"Sunni militants have seized an Iraqi crossing on the border with Syria after a daylong battle in which they killed some 30 Iraqi troops, security officials said on Saturday.
The capture of the Qaim border crossing deals a further blow to prime minister Nouri al-Maliki's government, which has struggled to push back against Islamic extremists and allied militants who have seized large swaths of the country, including the second largest city Mosul, and who have vowed to march on Baghdad.
Police and army officials said the Islamic State of Iraq and the Levant and allied militants seized the crossing near the border town of Qaim, about 320 kilometers (200 miles) west of Baghdad, after battling Iraqi troops all day Friday.
It seems that the importance of geography in war is not well understood anymore. Four days ago we forecast here that the rebel coalition would attack to clear and hold the al-Qaim Euphrates river crossing and the associated border crossing into Syria. It was clear that the rebels would need to open their line of communication into Syria. They have done that and have also taken the town of Rawah farther to the east on the Euphrates. There is another major bridge at Rawah and desert roads go straight north from that bridge to Tel 'Afar and thence to the Mosul area. Captured Iraqi Army equipment is moving steadily to the west and south to Aleppo in some cases but most certainly down the gravel roads to Rawah and then on into Anbar Province to reinforce rebel forces. There are now photographs on the internet of Heavy Equipment Transporters (HET) loaded down with captured upgraded humvees, tanks and artillery. East of Rawah there is yet another bridge across the Euphrates at Haditha. This bridge is in rebel hands. A hard surface road runs straight from the bridge to Baiji where 200 government troops are fighting to retain the Baiji oil refinery. Pay attention, folks, the people running the rebel offensive know their craft well. pl
"Hundreds of Iraq troops battling for control of the vital Baiji oil refinery are outnumbered, surrounded and remain trapped inside the facility, a U.S. official told ABC News.
The battle for the refinery was in its fifth day today, although fighters for the radical Islamic militia ISIS have apparently taken control of much of the facility and are willing to keep the government forces isolated until they run out of food and ammunition, sources said.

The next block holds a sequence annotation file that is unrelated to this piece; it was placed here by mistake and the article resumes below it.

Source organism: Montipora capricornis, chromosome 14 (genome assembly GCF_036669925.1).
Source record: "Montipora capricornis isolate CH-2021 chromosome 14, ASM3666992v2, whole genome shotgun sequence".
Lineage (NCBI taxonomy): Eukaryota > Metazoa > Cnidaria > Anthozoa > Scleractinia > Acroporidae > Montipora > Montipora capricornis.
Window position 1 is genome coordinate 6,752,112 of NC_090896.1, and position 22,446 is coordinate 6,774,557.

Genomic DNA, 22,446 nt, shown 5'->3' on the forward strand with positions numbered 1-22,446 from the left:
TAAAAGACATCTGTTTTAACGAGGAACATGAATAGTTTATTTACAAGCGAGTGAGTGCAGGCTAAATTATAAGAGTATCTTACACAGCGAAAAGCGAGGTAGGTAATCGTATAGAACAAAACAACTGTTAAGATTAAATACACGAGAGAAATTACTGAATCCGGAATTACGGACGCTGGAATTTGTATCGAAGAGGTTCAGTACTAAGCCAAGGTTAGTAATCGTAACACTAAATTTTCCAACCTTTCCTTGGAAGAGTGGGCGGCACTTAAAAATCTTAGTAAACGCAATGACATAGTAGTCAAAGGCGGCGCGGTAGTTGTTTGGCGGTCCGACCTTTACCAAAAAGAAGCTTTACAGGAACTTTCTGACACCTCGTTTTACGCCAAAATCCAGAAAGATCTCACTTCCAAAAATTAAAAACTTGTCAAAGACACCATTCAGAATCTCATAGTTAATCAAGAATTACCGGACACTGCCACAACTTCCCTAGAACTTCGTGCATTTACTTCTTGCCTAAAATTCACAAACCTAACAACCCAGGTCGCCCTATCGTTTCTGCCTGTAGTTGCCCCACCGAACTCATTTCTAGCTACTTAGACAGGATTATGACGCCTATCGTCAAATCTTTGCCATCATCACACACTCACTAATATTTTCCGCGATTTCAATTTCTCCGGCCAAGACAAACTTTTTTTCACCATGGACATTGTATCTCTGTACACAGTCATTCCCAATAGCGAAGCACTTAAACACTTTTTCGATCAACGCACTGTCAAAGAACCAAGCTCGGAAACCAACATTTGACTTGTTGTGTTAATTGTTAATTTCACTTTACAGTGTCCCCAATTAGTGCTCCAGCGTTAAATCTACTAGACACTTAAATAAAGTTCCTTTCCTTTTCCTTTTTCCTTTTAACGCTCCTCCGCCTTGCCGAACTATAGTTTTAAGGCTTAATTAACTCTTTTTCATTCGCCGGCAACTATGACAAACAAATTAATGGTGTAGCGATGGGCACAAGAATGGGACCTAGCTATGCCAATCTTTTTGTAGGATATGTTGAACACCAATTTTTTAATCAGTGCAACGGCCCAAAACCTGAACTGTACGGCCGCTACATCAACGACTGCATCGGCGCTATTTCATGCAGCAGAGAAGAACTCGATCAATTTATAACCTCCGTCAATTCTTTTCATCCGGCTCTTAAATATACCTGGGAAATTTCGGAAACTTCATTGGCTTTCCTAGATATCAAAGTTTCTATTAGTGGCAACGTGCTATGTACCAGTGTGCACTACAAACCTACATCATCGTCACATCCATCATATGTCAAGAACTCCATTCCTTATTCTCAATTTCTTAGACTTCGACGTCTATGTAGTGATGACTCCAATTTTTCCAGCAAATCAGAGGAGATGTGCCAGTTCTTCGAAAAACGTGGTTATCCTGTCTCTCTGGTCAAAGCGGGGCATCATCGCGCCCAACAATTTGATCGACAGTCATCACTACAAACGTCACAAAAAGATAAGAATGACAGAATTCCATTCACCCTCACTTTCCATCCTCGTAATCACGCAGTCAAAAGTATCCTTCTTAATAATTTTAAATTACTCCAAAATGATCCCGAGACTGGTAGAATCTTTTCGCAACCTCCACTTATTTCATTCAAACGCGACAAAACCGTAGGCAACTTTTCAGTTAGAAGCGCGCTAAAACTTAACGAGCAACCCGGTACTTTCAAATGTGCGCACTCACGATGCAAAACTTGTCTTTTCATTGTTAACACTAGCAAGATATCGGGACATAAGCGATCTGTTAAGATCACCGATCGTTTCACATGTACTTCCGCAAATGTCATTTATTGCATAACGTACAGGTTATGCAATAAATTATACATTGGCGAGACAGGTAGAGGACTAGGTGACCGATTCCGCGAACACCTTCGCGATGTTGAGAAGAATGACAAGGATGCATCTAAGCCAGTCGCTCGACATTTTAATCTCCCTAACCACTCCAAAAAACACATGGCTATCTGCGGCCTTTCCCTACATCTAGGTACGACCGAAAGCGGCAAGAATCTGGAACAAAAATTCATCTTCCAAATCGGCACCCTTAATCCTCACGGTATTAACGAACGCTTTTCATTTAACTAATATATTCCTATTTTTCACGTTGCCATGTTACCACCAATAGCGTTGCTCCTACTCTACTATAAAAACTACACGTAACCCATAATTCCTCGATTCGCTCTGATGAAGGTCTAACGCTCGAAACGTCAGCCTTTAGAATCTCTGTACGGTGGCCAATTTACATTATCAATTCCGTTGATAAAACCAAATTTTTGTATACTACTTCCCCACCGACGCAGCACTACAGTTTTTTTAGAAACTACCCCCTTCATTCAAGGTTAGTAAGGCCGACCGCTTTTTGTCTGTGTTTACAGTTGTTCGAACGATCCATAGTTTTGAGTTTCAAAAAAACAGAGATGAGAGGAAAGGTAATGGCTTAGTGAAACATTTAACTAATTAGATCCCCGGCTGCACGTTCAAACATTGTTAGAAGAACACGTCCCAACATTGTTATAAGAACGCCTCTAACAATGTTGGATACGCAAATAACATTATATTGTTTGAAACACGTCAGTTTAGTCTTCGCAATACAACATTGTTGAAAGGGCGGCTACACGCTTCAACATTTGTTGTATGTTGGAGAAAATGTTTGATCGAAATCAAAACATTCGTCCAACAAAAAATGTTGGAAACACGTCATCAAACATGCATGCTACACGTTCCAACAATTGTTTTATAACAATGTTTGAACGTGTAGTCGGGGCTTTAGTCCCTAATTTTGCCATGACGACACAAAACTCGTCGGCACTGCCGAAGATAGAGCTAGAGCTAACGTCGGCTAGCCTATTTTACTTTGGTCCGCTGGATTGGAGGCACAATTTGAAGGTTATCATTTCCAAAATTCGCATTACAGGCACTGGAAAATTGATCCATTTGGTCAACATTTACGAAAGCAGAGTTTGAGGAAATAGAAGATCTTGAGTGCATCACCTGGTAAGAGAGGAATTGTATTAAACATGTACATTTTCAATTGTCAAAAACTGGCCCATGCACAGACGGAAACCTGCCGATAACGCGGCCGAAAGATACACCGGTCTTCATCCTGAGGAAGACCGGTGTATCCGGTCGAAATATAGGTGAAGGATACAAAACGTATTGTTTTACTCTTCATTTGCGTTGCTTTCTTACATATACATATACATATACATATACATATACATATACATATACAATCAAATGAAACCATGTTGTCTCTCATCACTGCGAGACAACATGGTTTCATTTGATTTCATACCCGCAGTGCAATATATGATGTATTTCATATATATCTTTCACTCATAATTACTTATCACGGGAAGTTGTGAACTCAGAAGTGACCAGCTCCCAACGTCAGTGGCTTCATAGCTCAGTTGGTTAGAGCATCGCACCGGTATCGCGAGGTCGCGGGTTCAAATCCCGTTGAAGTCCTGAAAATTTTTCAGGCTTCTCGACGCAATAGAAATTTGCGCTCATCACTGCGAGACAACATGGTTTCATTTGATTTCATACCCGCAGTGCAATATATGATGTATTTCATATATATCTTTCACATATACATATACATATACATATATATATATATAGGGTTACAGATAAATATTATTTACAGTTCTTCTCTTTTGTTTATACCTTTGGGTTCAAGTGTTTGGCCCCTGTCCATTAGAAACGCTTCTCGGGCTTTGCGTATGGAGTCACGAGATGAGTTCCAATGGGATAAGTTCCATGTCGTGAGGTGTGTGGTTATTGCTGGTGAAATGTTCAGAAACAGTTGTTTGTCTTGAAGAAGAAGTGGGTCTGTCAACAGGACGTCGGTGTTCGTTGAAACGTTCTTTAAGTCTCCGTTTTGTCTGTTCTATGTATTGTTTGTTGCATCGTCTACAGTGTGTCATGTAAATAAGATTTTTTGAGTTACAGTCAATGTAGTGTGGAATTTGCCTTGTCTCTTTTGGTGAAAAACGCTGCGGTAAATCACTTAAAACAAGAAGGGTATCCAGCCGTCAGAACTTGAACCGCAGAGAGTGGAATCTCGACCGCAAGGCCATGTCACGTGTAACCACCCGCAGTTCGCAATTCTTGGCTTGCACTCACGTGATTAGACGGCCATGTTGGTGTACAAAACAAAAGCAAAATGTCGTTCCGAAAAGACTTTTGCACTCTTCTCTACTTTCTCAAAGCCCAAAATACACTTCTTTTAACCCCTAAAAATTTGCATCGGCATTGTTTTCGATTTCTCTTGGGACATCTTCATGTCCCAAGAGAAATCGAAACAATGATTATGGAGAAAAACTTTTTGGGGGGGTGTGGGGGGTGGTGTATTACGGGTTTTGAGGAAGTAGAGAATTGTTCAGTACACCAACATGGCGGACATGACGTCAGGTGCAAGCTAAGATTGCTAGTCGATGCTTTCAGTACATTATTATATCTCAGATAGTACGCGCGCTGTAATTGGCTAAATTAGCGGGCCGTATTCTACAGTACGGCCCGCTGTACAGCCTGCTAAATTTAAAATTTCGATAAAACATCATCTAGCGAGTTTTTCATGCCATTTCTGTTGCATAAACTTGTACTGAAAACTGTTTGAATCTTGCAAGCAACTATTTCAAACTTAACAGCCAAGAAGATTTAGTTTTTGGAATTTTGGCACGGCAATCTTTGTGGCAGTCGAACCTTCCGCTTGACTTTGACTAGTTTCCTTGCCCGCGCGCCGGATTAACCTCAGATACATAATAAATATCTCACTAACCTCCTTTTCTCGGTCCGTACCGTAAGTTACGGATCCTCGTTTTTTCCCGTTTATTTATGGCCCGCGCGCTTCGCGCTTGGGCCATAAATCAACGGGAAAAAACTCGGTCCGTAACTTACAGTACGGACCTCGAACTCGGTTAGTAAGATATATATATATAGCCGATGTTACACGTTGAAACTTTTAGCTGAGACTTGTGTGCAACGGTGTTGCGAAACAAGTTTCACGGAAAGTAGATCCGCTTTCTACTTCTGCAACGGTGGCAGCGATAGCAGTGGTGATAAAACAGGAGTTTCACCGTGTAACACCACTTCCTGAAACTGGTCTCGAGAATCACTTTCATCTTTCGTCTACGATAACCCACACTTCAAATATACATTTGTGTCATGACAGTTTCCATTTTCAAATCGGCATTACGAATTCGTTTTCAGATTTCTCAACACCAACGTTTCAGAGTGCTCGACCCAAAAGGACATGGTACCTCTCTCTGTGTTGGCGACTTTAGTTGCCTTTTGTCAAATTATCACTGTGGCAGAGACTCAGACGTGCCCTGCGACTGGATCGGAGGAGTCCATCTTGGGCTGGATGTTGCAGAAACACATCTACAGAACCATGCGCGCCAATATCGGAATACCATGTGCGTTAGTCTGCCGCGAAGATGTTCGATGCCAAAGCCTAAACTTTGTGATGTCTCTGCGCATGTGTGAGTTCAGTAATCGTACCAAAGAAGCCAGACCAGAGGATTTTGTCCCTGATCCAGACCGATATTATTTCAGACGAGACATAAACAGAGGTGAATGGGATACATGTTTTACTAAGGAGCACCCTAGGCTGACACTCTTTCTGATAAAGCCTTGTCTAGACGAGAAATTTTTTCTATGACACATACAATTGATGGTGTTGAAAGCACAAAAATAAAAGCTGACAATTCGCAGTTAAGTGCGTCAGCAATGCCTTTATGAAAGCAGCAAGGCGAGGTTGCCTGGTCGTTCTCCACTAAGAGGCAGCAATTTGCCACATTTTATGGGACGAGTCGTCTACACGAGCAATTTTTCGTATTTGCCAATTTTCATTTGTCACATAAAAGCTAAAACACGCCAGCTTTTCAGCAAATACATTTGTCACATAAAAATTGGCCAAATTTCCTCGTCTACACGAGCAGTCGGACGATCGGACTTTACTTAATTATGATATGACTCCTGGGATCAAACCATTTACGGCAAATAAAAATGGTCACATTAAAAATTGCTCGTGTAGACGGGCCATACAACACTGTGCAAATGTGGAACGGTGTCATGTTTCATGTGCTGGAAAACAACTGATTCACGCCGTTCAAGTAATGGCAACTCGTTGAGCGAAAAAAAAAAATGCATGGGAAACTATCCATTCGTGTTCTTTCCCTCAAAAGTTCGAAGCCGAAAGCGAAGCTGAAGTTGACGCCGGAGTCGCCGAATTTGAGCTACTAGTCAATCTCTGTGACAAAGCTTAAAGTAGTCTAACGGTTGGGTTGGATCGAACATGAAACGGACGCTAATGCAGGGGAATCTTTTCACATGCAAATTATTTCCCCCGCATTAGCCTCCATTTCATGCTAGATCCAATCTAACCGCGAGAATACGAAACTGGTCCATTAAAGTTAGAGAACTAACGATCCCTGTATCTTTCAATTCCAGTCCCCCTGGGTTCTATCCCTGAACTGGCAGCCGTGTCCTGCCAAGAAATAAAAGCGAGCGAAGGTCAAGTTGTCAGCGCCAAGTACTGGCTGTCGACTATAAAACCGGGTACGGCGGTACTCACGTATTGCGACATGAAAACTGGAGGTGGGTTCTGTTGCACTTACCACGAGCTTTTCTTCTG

"There is very little the Iraqi government can do to save or liberate those guys," a U.S. official told ABC News." ABC News
"Nassir al-Saedi, a cleric loyal to the firebrand Muqtada al-Sadr, referred to America as "the occupier" in a sermon during Friday prayers and added "We will be ready for you if you are back."
On Thursday, President Barack Obama announced that the U.S. would send 300 military advisers to provide intelligence and training to the Iraqi army in its fight against the Islamic State in Iraq and the Levant (ISIS), a group that has already taken wide swathes of territory in Iraq's north and west.
But the Shiite militias formed in response to the current ISIS offensive could represent a dangerous wild card in the new battle for Iraq. The Mahdi Army, a militia loyal to al-Sadr, battled U.S. troops and was blamed for attacks on Sunni civilians during the height of the country's sectarian bloodletting in 2006 and 2007. The same was true of several Iran-backed militias in the years prior to the American withdrawal in 2011. Last week, in the wake of the capture of the cities of Mosul and Tikrit by ISIS, al-Sadr has called for the formation of "peace brigades" to repel attacks on sites holy to Shiites across Iraq. " Foxnews
Moqtada al-Sadr's "boys" are not called the "Mahdi Army." That would IMO be "al-jeish al-mahdi" meaning an army that had some of the characteristics of the mahdi. In fact, in Arabic this force is called "jeish al-mahdi," i.e., the mahdi's army. In other words, they are the mahdi's own forces who await his imminent appearance perhaps in the company of Jesus. Most of them think that the mahdi will be the long "hidden" Shia Imam whose re-appearance they have longed for over many centuries. These are religious fanatics in the truest sense of the words. They are every bit as dangerous to foreigners or Sunni Musims as the ISIS jihadis are to Shia people.
US "advisers" working in Iraq in the midst of Iraqi Shia will be in constant danger from Shia who share this alim's hatred of foreigners.
The Commander in Chief will be sorry that he has made such a decision. pl